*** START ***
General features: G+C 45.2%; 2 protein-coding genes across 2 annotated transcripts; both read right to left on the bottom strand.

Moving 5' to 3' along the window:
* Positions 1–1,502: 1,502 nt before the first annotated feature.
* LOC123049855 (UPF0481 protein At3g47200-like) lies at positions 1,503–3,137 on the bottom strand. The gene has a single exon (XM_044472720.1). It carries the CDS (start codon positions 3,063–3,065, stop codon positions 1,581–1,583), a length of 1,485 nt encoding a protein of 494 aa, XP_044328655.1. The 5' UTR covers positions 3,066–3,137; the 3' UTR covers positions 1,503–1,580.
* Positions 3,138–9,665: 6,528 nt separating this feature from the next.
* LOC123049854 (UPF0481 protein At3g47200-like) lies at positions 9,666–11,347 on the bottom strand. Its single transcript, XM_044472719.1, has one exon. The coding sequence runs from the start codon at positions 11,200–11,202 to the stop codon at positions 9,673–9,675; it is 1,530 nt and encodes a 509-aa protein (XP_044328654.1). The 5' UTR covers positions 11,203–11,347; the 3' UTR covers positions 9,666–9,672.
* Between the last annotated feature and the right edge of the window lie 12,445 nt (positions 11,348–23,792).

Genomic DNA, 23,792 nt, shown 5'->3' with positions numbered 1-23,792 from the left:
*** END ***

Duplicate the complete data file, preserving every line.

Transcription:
General features: G+C 45.2%; 2 protein-coding genes across 2 annotated transcripts; both read right to left on the bottom strand.

Moving 5' to 3' along the window:
* Positions 1–1,502: 1,502 nt before the first annotated feature.
* LOC123049855 (UPF0481 protein At3g47200-like) lies at positions 1,503–3,137 on the bottom strand. The gene has a single exon (XM_044472720.1). It carries the CDS (start codon positions 3,063–3,065, stop codon positions 1,581–1,583), a length of 1,485 nt encoding a protein of 494 aa, XP_044328655.1. The 5' UTR covers positions 3,066–3,137; the 3' UTR covers positions 1,503–1,580.
* Positions 3,138–9,665: 6,528 nt separating this feature from the next.
* LOC123049854 (UPF0481 protein At3g47200-like) lies at positions 9,666–11,347 on the bottom strand. Its single transcript, XM_044472719.1, has one exon. The coding sequence runs from the start codon at positions 11,200–11,202 to the stop codon at positions 9,673–9,675; it is 1,530 nt and encodes a 509-aa protein (XP_044328654.1). The 5' UTR covers positions 11,203–11,347; the 3' UTR covers positions 9,666–9,672.
* Between the last annotated feature and the right edge of the window lie 12,445 nt (positions 11,348–23,792).

Genomic DNA, 23,792 nt, shown 5'->3' with positions numbered 1-23,792 from the left: